Till the Soil and Start Planting

The time has come to discuss planting directly in the garden.  Now bear in mind that my planting dates are later than those in many other parts of the country.  That is because I live in a short season growing area at northern latitude and fairly high elevation (2700 ft.).  I live in zone 4b, often considered a garden challenge.  In fact, one garden web site has an amusing article in which the author writes that those living in colder zones have “zone envy,” an emotional state in which gardeners in colder zones, envy their neighbors in the next warmer zone with a disturbing intensity.  The article is called “Zone Envy: a 5-step Recovery Program for Northerners”  by Ken Kohut http://www.northscaping.com/InfoZone/IS-0012/IS-0012.shtml.

Now, before we can start planting, we have to get the garden tilled, unless of course you use raised beds or boxes that have a minimum need for tillage.  If you are like me, with just a piece of field to work with, you need to be looking for a dry spell to till.  If you till your garden when the soil is too wet, you will end up by destroying your soil–that is you will end up by packing it, so that its capacity to provide water, air and nutrients to your plants is impaired.  This capacity is known as “tilth.”  You can also destroy garden tilth by tilling when it is too dry.  The former is more the problem where I live.  Right now, it is pouring down rain, and I can see the weeds having a heyday out there in my garden. 

So, in order to decide when to till, we apply the Goldilocks principle–not too dry, not too wet, but Just Right.  Pick up a handful of your soil and squeeze it.  If it forms a muddy lump, perhaps with drops of moisture, it is too wet.  If it won’t stick together at all, and simply falls out of your hand, it is too dry.  When your soil is just right, it will be just moist enough to stick together, when squeezed, but will be easily crumbled with your fingers.  This is the rule for turning soil by hand as well as using a rototiller.   One should not even walk on wet soil needlessly, as it can pack your soil into “hardpan,” which is similar to adobe.

After you are done tilling, you are ready to plant.  In the Pacific Northwest, there is a traditional order in which you plant your common vegetables.  That order is onion, peas, lettuce, carrots, beets, chard and spinach.  These are not all planted at the same time.  Onions are planted first, then a week later, peas, a week later, lettuce, then the following week, you can start pouring it on with carrots, beets, spinach, chard and whatever other salad greens you wish.  Of course these are just estimates of the time periods.  With experience, you will learn to recognize the times to plant.  They vary from region to region.  In Western Oregon, you can plant onions in February.  Here, we usually plant them in April.  Due to growing zones, there is quite a difference.  This is where knowing the seasons in your own region is important.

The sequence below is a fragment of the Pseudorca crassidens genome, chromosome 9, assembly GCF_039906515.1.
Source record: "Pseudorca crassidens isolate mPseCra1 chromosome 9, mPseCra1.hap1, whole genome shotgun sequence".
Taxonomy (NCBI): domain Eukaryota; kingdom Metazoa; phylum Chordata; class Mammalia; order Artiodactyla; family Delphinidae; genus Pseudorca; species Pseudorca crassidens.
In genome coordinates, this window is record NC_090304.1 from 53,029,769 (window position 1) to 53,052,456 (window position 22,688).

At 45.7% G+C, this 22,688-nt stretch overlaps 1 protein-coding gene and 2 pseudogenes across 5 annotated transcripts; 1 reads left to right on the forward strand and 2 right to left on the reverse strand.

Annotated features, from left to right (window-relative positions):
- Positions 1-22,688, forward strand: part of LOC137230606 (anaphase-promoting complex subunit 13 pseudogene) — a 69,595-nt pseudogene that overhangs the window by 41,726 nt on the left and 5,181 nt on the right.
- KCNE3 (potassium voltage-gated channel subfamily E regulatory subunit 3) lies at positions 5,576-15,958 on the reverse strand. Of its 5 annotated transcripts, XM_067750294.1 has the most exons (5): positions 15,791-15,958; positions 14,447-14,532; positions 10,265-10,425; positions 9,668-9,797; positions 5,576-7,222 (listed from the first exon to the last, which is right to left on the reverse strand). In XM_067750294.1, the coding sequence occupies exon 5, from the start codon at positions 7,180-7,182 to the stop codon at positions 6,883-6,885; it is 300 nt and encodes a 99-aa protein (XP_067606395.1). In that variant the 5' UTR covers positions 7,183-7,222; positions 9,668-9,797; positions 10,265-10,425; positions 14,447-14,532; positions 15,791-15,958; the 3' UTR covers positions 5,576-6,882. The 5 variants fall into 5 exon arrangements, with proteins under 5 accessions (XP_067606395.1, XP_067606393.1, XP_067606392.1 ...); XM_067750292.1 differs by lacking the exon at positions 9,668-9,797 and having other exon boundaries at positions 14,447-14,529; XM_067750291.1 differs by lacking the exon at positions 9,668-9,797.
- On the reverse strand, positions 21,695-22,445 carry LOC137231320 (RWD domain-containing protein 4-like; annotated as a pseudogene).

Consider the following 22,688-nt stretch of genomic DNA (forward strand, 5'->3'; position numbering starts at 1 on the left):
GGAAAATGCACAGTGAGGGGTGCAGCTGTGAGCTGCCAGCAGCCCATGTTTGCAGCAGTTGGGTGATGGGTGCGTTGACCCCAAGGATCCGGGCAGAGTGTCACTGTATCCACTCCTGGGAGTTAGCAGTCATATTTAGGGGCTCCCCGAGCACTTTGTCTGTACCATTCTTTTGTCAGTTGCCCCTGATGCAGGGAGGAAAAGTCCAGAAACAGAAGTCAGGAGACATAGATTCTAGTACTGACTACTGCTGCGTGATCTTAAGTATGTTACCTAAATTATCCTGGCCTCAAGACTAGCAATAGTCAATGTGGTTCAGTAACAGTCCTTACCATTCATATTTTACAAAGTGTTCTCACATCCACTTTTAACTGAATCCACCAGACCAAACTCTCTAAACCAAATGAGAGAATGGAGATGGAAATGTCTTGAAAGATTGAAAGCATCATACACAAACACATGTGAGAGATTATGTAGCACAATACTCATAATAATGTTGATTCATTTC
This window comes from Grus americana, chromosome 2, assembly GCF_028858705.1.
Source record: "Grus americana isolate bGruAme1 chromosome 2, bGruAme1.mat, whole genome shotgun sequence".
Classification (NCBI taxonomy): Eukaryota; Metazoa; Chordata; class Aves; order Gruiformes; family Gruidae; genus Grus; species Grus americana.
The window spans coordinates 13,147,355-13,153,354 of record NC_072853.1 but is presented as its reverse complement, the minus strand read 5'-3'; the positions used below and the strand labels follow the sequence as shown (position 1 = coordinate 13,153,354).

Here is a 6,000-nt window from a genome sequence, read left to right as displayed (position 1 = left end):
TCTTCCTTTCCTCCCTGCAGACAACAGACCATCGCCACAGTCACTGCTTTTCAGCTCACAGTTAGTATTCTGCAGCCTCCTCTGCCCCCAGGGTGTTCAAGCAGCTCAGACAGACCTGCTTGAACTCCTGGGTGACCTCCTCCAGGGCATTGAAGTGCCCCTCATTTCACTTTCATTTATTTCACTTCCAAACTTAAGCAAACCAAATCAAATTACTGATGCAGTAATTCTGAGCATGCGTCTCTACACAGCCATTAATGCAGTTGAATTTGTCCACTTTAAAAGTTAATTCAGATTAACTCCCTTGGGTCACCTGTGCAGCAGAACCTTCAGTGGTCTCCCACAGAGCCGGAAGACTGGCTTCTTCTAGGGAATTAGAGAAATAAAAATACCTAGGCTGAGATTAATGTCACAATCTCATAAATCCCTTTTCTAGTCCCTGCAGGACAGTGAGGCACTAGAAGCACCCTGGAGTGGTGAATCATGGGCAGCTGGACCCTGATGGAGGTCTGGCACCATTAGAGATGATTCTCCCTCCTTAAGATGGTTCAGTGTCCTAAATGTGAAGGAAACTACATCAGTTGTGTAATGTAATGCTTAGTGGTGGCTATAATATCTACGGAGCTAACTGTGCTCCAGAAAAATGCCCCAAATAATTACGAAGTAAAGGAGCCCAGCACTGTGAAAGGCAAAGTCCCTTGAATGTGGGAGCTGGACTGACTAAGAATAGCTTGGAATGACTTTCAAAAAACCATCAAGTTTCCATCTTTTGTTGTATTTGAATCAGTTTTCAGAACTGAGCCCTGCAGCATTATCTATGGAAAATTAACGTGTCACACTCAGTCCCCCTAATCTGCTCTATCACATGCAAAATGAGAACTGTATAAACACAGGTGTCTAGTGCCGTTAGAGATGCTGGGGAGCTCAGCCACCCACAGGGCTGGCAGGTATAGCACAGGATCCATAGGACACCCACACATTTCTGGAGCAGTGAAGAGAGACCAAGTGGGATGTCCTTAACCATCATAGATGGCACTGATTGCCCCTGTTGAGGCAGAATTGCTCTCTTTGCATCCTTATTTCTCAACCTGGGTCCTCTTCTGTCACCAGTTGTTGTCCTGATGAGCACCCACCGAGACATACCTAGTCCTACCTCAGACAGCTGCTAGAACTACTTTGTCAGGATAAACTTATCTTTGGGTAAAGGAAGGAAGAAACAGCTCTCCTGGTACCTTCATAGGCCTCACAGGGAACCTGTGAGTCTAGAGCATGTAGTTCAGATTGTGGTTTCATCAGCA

I am going to start my brussel sprouts, broccoli, raab, cabbage, lettuce and greens in flats indoors, so I will have early veggies for summer eating.  Later on, I will direct seed in the garden for succesive crops, and in July, I will seed for fall crops for freezing, storage and late season eating.

If you are going to plant potatoes, I suggest ordering the seed potatoes.  I got mine from Johnny’s Selected Seeds Johnnyseeds.com .  I like their Dark Red Norland and a white variety called Superior.  I have had good luck with them in my zone, as they are short season, store well and are scab resistant.  If you have a small garden area and you want to try growing spuds in the potato box I spoke of in an earlier blog, I have found an article and a blog giving specific dimensions and method for doing so  http://seattletimes.nwsource.com/html/homegarden/2002347126_potatoes25.html?syndication=rss. The following blog gives you photos to follow with instructions http://sinfonians-garden.blogspot.com/p/2-build-as-you-grow-potato-bins.html.  I just noticed that the latter writer notes that short season varieties are not well-adapted to this method of cultivation.  As mine are short season varieties, one might like to try some of the varieties he lists, such as Yukon Gold. 

I think this will keep you busy for a week, so have a good time planning and planting your garden.  Have a blessed Easter weekend.  Until next time, bye.

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